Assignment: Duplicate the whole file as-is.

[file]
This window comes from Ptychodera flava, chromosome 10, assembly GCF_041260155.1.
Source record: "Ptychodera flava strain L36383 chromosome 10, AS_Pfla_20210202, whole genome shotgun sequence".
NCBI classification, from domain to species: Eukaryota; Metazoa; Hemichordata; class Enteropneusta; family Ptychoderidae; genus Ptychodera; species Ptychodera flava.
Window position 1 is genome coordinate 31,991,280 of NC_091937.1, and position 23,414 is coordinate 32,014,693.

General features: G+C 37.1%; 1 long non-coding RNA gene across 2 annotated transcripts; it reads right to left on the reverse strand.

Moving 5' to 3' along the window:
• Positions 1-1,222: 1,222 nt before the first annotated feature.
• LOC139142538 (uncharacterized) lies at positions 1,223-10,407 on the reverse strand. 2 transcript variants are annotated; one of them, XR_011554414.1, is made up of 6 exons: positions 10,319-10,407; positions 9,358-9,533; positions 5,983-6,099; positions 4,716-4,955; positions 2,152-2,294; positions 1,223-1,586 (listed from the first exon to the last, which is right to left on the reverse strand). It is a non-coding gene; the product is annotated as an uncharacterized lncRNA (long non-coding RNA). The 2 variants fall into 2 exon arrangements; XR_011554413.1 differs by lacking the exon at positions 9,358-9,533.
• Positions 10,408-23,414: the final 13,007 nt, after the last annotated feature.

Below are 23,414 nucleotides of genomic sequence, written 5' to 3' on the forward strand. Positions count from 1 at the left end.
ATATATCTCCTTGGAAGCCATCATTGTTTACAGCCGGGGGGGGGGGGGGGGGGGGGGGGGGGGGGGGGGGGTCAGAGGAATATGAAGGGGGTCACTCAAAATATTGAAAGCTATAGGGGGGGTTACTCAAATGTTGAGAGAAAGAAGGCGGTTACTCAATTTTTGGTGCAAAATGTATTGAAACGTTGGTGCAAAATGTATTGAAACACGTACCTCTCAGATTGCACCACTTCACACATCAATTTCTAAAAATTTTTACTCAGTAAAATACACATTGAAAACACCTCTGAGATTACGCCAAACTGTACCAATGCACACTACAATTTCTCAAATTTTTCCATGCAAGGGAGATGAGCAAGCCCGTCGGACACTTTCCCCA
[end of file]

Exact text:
This window comes from Ptychodera flava, chromosome 10, assembly GCF_041260155.1.
Source record: "Ptychodera flava strain L36383 chromosome 10, AS_Pfla_20210202, whole genome shotgun sequence".
NCBI classification, from domain to species: Eukaryota; Metazoa; Hemichordata; class Enteropneusta; family Ptychoderidae; genus Ptychodera; species Ptychodera flava.
Window position 1 is genome coordinate 31,991,280 of NC_091937.1, and position 23,414 is coordinate 32,014,693.

General features: G+C 37.1%; 1 long non-coding RNA gene across 2 annotated transcripts; it reads right to left on the reverse strand.

Moving 5' to 3' along the window:
• Positions 1-1,222: 1,222 nt before the first annotated feature.
• LOC139142538 (uncharacterized) lies at positions 1,223-10,407 on the reverse strand. 2 transcript variants are annotated; one of them, XR_011554414.1, is made up of 6 exons: positions 10,319-10,407; positions 9,358-9,533; positions 5,983-6,099; positions 4,716-4,955; positions 2,152-2,294; positions 1,223-1,586 (listed from the first exon to the last, which is right to left on the reverse strand). It is a non-coding gene; the product is annotated as an uncharacterized lncRNA (long non-coding RNA). The 2 variants fall into 2 exon arrangements; XR_011554413.1 differs by lacking the exon at positions 9,358-9,533.
• Positions 10,408-23,414: the final 13,007 nt, after the last annotated feature.

Below are 23,414 nucleotides of genomic sequence, written 5' to 3' on the forward strand. Positions count from 1 at the left end.
ATATATCTCCTTGGAAGCCATCATTGTTTACAGCCGGGGGGGGGGGGGGGGGGGGGGGGGGGGGGGGGGGGTCAGAGGAATATGAAGGGGGTCACTCAAAATATTGAAAGCTATAGGGGGGGTTACTCAAATGTTGAGAGAAAGAAGGCGGTTACTCAATTTTTGGTGCAAAATGTATTGAAACGTTGGTGCAAAATGTATTGAAACACGTACCTCTCAGATTGCACCACTTCACACATCAATTTCTAAAAATTTTTACTCAGTAAAATACACATTGAAAACACCTCTGAGATTACGCCAAACTGTACCAATGCACACTACAATTTCTCAAATTTTTCCATGCAAGGGAGATGAGCAAGCCCGTCGGACACTTTCCCCA